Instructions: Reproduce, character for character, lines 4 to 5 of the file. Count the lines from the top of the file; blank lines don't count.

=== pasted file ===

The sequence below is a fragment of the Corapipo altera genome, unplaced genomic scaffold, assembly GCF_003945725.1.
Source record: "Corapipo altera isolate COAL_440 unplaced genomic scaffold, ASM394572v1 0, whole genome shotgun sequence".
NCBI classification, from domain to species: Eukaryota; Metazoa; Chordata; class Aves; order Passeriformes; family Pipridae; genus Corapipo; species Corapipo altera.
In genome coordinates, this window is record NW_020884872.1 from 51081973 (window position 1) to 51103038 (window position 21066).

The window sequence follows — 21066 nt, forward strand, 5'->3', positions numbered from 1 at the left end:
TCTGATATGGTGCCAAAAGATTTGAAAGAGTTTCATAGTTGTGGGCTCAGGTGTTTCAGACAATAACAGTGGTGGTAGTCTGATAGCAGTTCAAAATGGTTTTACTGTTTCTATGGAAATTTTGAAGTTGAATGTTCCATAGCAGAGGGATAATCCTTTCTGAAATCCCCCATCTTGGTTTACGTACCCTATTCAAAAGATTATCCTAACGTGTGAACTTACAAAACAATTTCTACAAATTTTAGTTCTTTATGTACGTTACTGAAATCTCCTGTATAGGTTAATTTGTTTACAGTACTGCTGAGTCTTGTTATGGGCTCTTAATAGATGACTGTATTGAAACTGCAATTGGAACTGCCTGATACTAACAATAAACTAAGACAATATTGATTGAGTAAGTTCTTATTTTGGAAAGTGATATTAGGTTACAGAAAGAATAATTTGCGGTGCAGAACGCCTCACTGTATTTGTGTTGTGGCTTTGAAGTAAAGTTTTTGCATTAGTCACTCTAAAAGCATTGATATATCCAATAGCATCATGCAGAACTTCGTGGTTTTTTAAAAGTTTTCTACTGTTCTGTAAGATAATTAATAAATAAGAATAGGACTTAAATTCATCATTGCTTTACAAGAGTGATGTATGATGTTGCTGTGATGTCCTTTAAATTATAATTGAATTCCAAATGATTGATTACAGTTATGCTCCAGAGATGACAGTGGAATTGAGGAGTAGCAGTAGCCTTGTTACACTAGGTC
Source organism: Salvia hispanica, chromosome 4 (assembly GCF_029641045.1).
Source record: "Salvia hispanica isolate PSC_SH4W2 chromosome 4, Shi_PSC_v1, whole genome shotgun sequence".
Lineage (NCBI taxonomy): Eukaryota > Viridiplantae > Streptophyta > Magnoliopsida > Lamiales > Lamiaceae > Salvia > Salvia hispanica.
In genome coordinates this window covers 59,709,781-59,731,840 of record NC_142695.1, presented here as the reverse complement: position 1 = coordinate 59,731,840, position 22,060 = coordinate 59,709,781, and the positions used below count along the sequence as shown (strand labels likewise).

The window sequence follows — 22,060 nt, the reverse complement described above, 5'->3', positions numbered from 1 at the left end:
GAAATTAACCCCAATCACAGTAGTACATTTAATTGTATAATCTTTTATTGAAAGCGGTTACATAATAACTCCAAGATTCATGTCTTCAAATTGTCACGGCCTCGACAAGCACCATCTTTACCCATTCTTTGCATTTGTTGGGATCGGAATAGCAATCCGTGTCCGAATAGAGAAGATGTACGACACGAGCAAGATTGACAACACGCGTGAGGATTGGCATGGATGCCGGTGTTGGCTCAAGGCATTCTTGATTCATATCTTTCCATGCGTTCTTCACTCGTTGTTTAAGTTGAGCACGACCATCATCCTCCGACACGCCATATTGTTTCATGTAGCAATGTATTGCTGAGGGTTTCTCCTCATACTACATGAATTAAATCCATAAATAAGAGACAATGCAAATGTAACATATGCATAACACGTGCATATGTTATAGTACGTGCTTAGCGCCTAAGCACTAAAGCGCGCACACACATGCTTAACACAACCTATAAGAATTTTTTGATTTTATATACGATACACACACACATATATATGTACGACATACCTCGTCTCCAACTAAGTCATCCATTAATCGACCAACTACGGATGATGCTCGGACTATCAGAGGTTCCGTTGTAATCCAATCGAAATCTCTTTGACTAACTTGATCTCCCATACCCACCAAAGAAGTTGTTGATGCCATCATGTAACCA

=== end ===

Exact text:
In genome coordinates, this window is record NW_020884872.1 from 51081973 (window position 1) to 51103038 (window position 21066).

The window sequence follows — 21066 nt, forward strand, 5'->3', positions numbered from 1 at the left end: